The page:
Why US money market reform isn't dead and may just be beginning

The demise of US SEC Chairman Mary Schapiro’s plan to vote on additional money market reforms can be seen as a major loss for the SEC and a major win for money market fund operators. We hear that the lobbying going on in Washington was fast and furious. However, taking the SEC out of the game in the short term in no way ends the conversation about money market reform in the US. We see two factors keeping the ball rolling: Shadow Banking conversations and the loud and persistent commentary of the US Treasury and the Federal Reserve that change is required.

Under the G20’s Shadow Banking investigations being undertaken by the Federal Reserve Board, money market reform comprises one of the five big working groups. In its October 2011 release, the FSB said that IOSCO would work to deliver its version of money market reforms by July 2012. That didn’t happen, but IOSCO did come out with a comment paper back in April 2012 that covered the exact same ground as the SEC proposals. Two days ago IOSCO also issued a press release in support of the SEC and money market reforms. According to the press release:

The Chairman of the Board of IOSCO, Masamichi Kono, has issued the following statement following the press release by SEC Chair Mary Schapiro on August 22 on Money Market Fund Reform.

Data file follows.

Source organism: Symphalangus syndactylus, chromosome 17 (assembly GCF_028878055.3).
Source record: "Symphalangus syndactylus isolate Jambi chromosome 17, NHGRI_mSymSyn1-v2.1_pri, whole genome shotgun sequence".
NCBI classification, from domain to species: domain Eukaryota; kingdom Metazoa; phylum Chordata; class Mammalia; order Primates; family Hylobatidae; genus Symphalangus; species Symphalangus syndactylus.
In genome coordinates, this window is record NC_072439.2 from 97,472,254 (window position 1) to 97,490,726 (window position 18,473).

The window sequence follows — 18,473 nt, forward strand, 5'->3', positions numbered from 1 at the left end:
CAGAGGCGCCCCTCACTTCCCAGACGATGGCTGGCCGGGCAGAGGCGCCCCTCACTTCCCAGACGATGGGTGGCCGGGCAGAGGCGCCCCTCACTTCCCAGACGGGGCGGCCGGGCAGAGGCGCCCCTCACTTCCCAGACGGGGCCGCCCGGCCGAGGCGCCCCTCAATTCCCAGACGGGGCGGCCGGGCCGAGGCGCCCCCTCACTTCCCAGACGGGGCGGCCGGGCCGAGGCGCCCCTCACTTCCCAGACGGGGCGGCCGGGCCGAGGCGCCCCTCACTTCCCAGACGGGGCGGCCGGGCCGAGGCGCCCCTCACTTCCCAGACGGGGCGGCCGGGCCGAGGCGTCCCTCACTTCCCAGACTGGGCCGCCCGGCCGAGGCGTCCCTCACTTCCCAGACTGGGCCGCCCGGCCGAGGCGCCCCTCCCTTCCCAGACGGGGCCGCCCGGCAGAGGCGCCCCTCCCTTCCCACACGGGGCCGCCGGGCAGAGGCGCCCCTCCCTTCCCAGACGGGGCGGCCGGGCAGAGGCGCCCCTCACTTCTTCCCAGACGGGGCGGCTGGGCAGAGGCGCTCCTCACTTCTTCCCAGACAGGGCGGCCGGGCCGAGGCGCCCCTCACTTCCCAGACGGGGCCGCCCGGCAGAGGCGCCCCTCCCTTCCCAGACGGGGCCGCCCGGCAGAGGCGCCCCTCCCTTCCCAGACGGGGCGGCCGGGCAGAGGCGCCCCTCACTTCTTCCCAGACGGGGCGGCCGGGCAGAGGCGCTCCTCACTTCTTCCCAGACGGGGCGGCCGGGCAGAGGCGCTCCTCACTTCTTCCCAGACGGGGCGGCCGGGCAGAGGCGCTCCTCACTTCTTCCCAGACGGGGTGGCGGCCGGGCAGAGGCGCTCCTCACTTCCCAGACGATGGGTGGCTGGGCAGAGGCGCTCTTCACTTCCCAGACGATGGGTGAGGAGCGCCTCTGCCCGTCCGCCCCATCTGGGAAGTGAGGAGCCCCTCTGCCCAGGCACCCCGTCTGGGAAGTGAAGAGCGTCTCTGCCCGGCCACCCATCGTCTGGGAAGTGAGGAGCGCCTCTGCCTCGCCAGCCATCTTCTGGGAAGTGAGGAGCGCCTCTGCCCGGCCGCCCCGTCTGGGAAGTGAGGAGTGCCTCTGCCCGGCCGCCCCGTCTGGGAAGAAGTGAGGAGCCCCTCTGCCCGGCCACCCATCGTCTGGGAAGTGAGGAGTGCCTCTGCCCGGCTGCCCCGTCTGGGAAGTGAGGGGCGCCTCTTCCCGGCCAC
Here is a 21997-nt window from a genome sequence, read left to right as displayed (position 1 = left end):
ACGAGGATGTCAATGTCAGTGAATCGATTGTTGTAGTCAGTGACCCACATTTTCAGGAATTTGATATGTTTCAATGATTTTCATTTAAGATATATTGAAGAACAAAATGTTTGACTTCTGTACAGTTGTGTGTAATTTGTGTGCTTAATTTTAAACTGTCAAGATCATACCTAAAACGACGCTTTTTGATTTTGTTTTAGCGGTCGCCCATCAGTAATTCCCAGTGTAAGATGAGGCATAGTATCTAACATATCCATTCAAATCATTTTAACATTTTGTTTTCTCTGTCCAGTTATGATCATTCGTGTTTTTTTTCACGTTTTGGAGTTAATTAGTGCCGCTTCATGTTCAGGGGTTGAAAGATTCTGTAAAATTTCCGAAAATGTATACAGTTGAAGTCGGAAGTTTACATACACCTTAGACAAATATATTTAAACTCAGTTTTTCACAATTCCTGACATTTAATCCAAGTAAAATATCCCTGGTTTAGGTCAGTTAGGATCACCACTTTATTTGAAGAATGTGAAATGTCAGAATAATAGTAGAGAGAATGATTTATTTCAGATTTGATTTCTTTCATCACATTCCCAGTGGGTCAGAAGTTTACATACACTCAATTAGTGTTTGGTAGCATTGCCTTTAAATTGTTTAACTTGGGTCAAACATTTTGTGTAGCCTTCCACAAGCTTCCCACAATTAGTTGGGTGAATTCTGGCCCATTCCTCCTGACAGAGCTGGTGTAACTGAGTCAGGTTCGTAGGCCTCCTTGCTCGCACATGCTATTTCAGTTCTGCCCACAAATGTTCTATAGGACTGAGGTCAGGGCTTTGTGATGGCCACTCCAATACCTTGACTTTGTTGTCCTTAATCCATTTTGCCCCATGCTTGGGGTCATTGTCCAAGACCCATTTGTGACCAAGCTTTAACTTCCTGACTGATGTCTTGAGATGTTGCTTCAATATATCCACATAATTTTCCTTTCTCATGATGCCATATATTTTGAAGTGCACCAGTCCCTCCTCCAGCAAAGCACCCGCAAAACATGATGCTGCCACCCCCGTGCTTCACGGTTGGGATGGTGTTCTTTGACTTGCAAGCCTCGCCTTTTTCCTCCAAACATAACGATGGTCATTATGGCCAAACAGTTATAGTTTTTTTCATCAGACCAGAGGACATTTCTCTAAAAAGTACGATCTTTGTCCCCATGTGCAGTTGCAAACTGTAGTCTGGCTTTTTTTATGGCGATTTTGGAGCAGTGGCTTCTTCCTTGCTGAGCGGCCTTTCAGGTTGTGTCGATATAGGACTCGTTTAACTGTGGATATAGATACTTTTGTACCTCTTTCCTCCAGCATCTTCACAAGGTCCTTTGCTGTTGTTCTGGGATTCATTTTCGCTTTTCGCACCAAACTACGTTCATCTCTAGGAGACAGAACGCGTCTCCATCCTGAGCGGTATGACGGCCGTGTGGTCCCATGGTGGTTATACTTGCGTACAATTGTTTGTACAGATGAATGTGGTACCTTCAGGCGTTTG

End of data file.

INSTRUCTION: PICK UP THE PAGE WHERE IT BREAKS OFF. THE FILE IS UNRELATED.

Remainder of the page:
“I have taken careful note of Mary Schapiro’s statement on Money Market Fund Reform in the United States. While refraining from directly commenting on a statement of the Chair of a member organization, I would like to reaffirm that IOSCO will continue its work on the basis of the mandate given to it by the G20 Heads of State and the FSB, to develop policy recommendations for strengthening oversight and regulation of the shadow banking system, including Money Market Funds.

IOSCO Committee 5 on Investment Management will meet at the end of August to consider the extensive public feedback received to its consultation report “Money Market Fund Systemic Risk Analysis and Reform Options” of 27 April 2012, and to elaborate draft final recommendations for addressing regulatory reforms to mitigate MMF’s susceptibility to runs and other systemic risks. The IOSCO Board will determine IOSCO’s further course of action on this important subject at its meeting in Madrid on 3/4 October, and will report to the G20 Finance Ministers meeting in November.”

Back in the US, Dodd-Frank makes it clear that the Financial Stability Oversight Council (FSOC) has the legal authority to take regulatory powers away from the SEC if it needs to and put them with the Treasury or the Fed. Given the strength with which both agencies have spoken about the need for greater money market reform (and reviewed frequently in our articles), if the SEC fails to act, we expect that the FSOC will take action to move regulatory jurisdictions to somewhere that can make the changes they want to see.

In sum, it would be foolish for anyone to think that the conversation on US money market reform is over. More likely, it is just getting started.

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